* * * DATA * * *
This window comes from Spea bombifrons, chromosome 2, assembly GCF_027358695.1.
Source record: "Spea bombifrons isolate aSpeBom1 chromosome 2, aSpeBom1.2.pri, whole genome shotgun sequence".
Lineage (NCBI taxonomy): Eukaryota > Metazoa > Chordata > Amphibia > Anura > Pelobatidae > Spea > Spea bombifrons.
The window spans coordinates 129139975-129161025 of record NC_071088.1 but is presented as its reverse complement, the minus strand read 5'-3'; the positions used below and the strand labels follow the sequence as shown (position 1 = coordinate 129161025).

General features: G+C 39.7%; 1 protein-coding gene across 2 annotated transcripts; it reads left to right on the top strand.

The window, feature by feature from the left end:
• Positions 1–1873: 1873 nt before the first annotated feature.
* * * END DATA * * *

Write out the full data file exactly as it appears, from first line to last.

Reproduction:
This window comes from Spea bombifrons, chromosome 2, assembly GCF_027358695.1.
Source record: "Spea bombifrons isolate aSpeBom1 chromosome 2, aSpeBom1.2.pri, whole genome shotgun sequence".
Lineage (NCBI taxonomy): Eukaryota > Metazoa > Chordata > Amphibia > Anura > Pelobatidae > Spea > Spea bombifrons.
The window spans coordinates 129139975-129161025 of record NC_071088.1 but is presented as its reverse complement, the minus strand read 5'-3'; the positions used below and the strand labels follow the sequence as shown (position 1 = coordinate 129161025).

General features: G+C 39.7%; 1 protein-coding gene across 2 annotated transcripts; it reads left to right on the top strand.

The window, feature by feature from the left end:
• Positions 1–1873: 1873 nt before the first annotated feature.